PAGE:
Hallelujah! Singers spread the gospel singing goes public

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The Independent Online
Gospel singing, always associated with black American religious music, is now being taken up by secular white men and women in Britain, eager to share in the exhilaration and community spirit that the singing brings.

Lessons for what has been traditionally church and spiritual music are being sold almost in the terminology of aerobics classes. A 10-week course which started yesterday at the Jacksons Lane Community Centre in Highgate, north London, proclaimed in its advertisements: "Enjoy the exhilaration . . . breath control, gospel harmonisations, vocal technique and projection . . . join this soulful, melodic, funky and inspiring session."

Tutor Delrio Levale stresses that he wants students who do not come from a conventional religious background to enjoy the music and celebrate a positive message.

Mr Levale grew up singing gospel in a black gospel church in London, affiliated to an American church. He was then part of The Inspirational Choir, a gospel outfit that sang on a record by the group Madness called "The Wings Of A Dove". Now he runs the first gospel singing classes to be accredited as an examination course.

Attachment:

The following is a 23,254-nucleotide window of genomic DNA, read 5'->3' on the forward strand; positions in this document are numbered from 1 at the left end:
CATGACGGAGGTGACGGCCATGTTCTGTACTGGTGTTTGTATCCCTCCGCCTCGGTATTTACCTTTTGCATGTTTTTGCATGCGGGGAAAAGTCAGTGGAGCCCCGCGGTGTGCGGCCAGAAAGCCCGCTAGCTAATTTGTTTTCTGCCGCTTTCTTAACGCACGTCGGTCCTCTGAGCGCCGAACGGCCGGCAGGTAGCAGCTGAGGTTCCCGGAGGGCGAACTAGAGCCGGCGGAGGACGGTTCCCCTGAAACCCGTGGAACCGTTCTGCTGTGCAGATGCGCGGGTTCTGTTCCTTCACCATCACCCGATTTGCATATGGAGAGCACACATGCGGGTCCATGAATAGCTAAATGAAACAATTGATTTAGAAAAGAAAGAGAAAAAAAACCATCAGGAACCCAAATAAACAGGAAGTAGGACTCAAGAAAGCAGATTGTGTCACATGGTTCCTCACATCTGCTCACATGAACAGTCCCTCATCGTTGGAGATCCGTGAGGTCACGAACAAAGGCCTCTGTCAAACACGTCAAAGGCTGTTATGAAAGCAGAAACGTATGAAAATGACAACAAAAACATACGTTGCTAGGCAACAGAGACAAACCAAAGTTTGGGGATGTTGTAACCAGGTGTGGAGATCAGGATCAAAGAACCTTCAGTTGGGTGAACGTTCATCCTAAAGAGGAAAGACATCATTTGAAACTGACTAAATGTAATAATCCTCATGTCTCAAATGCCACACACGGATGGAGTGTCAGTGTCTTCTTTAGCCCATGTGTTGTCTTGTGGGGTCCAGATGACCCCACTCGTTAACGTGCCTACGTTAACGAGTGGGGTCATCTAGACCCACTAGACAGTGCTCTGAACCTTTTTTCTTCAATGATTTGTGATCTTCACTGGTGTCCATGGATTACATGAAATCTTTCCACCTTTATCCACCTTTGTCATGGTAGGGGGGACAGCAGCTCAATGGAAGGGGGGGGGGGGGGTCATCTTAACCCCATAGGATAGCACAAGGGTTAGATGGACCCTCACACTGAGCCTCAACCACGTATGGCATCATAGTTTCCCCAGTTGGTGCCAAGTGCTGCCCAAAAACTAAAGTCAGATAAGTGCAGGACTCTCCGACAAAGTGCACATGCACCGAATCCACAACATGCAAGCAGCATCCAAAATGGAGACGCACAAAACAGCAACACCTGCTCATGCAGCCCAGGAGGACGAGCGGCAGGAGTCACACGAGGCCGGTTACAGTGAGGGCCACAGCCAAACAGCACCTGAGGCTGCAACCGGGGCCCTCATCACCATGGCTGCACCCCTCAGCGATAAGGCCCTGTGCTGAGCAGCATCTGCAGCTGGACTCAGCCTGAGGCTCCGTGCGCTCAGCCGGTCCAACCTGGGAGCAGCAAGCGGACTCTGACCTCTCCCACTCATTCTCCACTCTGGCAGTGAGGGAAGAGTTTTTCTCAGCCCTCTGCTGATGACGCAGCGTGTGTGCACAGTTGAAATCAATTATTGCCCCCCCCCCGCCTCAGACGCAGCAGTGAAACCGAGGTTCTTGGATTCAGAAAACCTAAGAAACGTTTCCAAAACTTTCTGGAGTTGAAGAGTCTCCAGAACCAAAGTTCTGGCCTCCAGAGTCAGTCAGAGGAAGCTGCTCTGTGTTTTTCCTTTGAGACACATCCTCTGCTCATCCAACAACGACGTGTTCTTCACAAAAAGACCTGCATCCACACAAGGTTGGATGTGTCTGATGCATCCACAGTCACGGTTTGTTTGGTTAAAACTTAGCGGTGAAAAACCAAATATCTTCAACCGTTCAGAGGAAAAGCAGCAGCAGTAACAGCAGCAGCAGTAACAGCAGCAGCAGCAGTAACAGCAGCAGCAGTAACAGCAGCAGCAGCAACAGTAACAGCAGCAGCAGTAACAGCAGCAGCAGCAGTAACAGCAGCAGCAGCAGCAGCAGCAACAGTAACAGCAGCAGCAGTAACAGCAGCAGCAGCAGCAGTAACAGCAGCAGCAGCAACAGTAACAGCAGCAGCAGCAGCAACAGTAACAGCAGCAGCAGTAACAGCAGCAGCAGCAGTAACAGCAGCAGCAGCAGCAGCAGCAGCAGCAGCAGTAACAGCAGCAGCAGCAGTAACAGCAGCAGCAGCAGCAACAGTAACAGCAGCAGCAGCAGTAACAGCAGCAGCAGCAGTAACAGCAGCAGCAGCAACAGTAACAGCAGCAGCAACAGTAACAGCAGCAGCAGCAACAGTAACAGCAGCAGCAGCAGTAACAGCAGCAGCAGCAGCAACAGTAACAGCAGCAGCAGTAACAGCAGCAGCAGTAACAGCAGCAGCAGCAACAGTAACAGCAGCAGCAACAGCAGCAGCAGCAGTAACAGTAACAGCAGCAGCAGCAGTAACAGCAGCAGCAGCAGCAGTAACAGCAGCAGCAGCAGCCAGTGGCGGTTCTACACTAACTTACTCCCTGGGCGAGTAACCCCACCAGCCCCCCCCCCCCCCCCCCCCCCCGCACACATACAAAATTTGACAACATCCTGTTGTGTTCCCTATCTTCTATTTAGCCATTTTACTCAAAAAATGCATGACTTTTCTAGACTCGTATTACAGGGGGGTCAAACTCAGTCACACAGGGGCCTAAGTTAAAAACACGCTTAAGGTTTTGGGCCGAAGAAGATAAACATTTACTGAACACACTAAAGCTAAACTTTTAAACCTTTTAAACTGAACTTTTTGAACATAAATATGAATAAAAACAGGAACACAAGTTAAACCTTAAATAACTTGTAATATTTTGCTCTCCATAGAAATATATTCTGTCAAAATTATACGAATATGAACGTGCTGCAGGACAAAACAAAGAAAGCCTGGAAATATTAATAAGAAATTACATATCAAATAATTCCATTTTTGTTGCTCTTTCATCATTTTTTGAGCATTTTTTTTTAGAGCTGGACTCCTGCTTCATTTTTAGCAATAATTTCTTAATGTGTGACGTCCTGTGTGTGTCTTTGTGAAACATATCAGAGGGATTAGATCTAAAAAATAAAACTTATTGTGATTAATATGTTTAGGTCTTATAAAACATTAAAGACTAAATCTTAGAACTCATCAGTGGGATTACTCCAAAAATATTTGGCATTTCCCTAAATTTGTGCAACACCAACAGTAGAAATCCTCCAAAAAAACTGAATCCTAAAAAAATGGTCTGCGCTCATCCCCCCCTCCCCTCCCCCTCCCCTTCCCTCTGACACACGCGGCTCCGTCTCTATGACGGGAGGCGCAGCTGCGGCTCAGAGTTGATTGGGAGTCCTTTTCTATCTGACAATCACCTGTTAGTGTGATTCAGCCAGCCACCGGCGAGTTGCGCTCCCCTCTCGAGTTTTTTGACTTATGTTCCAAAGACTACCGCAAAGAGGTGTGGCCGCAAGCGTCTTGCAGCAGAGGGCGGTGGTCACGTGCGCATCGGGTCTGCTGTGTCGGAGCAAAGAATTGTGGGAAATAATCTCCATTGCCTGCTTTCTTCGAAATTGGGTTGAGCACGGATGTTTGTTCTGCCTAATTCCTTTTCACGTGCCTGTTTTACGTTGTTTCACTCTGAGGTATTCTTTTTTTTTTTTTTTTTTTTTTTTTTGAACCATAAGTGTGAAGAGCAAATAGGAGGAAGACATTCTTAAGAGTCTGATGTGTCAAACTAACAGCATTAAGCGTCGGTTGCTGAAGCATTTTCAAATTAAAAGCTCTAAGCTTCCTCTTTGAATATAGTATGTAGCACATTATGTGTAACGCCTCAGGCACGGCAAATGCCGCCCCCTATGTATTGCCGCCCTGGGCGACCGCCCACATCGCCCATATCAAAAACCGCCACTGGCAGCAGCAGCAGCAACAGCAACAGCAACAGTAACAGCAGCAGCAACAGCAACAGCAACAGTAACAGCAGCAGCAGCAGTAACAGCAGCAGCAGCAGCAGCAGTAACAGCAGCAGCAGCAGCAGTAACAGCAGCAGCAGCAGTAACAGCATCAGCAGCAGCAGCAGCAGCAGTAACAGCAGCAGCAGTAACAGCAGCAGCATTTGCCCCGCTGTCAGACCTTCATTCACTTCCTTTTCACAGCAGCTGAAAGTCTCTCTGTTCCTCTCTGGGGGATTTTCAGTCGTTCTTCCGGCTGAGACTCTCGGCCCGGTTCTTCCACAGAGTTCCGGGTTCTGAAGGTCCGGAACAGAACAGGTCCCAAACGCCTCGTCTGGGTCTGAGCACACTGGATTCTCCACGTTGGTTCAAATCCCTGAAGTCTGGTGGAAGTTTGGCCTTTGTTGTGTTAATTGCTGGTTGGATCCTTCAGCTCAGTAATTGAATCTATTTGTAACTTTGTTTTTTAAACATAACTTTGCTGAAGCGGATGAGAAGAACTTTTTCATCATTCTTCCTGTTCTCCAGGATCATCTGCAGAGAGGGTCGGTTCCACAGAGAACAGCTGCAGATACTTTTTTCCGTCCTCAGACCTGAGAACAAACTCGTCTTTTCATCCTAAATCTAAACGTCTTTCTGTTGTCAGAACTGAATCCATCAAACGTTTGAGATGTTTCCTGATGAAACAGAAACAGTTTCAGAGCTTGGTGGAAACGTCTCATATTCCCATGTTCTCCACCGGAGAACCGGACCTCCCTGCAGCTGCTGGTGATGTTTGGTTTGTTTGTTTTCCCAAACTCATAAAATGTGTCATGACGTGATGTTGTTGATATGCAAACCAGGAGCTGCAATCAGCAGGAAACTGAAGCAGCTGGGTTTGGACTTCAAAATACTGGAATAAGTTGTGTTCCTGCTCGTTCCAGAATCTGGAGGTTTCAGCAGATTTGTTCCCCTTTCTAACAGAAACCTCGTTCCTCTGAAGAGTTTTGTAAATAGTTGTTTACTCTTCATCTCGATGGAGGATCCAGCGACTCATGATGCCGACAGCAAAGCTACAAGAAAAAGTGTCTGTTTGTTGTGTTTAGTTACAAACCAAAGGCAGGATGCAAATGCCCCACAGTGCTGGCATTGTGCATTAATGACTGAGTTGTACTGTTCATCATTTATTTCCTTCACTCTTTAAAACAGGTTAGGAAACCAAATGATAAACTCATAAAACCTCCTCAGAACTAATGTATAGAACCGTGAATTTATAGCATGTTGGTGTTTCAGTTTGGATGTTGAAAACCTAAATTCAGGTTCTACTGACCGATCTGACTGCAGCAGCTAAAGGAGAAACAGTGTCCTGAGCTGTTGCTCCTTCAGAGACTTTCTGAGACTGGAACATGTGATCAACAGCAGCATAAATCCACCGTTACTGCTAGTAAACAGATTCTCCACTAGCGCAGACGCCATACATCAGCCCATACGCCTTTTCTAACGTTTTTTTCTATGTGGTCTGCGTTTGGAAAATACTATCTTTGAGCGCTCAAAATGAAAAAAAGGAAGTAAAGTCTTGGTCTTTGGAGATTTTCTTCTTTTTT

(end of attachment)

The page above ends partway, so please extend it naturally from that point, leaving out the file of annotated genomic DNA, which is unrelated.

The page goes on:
"I've long felt that there's a need to bring it out of the church," said Mr Levale.

"For a start, the gospel is supposed to be taken out of the church. But this is not a religious class. It's a music class. On the social level it's an enjoyable free for all. On the singing level it is based on new breathing techniques. And there is a spontaneous live feel, and experience of what it is like to be in a gospel choir with the clapping, the swaying and the dancing."

One convert is Helen Woodock, 30, a musician, who wanted to take up a singing course and had never done any gospel singing before. "I believe in God but I wouldn't say I was religious," she said.

"The point of this is that it's so positive and soulful it puts you on a natural high. The gospel music took hold of me because of the power in it. It must have been lovely to have grown up in the atmosphere of a black gospel environment.

"The class has all occupations, nurses, clerical workers, students. And it has black, white, Greek, Jewish, a 50-year-old and a nine-year-old, all clapping their hands and singing. It's a great atmosphere.

"And the words we sing as `if you should go astray you can always come back home' are spiritual, but not too in-your-face religious."